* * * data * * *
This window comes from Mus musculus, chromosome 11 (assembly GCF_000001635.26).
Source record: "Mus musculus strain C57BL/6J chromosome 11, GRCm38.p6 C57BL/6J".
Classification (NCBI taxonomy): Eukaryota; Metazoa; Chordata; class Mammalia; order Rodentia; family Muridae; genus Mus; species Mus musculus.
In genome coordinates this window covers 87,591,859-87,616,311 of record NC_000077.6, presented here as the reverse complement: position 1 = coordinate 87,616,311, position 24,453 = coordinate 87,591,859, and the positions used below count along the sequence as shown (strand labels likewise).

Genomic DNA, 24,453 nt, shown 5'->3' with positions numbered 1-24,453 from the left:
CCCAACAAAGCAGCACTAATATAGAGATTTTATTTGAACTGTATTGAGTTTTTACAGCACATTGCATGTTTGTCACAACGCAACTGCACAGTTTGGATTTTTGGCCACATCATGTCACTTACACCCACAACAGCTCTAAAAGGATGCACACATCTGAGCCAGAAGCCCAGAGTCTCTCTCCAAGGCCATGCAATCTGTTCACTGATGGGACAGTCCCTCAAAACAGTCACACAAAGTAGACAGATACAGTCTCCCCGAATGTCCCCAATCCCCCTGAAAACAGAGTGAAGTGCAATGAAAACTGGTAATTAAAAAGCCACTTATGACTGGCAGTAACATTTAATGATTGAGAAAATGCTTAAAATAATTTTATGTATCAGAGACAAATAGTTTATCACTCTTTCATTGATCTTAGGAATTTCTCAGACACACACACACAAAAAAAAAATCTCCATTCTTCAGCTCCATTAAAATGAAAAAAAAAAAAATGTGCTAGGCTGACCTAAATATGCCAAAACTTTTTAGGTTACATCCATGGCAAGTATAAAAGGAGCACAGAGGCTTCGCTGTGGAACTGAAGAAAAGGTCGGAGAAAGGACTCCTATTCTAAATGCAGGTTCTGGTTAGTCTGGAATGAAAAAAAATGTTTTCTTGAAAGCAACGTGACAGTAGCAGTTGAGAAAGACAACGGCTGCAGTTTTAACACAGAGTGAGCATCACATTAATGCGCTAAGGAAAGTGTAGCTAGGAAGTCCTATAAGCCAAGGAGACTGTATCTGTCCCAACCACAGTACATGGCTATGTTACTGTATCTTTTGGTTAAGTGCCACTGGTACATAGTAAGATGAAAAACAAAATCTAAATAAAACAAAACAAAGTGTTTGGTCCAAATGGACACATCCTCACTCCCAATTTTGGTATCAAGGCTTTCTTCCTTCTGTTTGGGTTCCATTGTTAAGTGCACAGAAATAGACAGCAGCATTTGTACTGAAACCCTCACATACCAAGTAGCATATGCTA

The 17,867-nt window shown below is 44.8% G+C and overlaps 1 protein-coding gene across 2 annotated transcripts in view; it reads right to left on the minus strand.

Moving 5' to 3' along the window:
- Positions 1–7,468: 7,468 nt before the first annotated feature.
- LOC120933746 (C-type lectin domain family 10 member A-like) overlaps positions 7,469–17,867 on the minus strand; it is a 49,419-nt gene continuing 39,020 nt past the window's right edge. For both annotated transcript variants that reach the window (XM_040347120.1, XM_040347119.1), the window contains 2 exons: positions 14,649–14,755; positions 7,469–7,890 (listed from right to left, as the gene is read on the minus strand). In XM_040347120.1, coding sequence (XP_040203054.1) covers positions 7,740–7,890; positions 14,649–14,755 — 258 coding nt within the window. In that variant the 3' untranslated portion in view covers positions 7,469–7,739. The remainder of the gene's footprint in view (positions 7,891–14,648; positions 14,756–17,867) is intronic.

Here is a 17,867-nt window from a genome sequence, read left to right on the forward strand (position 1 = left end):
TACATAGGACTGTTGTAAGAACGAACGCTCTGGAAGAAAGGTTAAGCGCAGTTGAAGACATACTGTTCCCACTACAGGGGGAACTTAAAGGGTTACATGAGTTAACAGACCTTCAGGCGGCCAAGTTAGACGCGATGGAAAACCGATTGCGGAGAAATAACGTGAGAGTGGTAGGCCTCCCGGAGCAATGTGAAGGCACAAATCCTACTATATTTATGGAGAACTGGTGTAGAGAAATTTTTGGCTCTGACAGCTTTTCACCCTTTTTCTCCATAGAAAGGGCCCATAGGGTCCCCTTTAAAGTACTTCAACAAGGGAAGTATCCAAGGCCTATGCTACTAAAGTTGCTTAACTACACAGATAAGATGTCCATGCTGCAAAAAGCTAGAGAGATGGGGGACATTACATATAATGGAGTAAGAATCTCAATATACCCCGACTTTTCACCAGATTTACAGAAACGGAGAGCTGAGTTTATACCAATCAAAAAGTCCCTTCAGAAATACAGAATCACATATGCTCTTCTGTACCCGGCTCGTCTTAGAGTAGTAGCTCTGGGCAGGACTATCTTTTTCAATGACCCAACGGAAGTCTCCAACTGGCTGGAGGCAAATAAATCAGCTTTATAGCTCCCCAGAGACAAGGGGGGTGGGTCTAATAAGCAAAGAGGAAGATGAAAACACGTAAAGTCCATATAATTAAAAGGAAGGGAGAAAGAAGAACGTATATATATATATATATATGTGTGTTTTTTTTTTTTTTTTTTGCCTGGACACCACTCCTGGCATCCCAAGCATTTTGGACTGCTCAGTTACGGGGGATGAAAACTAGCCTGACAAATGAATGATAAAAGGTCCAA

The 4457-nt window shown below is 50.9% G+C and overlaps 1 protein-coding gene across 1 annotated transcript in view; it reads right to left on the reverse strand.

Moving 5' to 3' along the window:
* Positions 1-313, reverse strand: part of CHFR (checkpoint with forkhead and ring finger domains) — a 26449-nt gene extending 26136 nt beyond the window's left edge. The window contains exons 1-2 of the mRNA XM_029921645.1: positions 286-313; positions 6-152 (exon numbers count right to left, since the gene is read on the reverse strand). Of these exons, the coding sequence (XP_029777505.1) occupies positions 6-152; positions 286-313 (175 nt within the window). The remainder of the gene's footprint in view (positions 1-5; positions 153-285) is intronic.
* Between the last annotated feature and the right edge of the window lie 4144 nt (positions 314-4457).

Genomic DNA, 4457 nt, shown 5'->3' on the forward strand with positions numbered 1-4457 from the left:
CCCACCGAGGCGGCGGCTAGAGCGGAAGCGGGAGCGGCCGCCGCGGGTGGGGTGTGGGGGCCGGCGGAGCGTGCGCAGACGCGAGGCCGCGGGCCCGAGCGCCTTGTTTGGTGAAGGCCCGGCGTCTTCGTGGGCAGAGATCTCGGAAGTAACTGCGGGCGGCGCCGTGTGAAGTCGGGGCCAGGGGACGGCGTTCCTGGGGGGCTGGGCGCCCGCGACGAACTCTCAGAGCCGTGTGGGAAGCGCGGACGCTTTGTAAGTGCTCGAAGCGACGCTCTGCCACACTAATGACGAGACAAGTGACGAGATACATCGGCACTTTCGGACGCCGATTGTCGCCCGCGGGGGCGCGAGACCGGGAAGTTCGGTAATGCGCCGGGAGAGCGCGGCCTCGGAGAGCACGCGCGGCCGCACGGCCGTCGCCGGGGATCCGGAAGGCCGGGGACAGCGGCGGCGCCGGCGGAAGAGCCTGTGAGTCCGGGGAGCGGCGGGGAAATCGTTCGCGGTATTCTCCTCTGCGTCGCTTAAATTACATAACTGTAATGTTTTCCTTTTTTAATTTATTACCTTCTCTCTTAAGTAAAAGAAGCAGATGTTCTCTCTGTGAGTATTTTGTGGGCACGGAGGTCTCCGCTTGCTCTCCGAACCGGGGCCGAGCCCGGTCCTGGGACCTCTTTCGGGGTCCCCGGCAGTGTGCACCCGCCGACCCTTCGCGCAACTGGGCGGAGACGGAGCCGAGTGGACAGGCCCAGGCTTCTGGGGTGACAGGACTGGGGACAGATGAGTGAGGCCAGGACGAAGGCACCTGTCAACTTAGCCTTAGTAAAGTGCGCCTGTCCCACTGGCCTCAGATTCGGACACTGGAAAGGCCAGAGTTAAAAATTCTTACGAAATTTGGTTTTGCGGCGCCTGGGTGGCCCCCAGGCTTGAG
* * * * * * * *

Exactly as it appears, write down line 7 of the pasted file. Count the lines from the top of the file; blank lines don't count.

The 17,867-nt window shown below is 44.8% G+C and overlaps 1 protein-coding gene across 2 annotated transcripts in view; it reads right to left on the minus strand.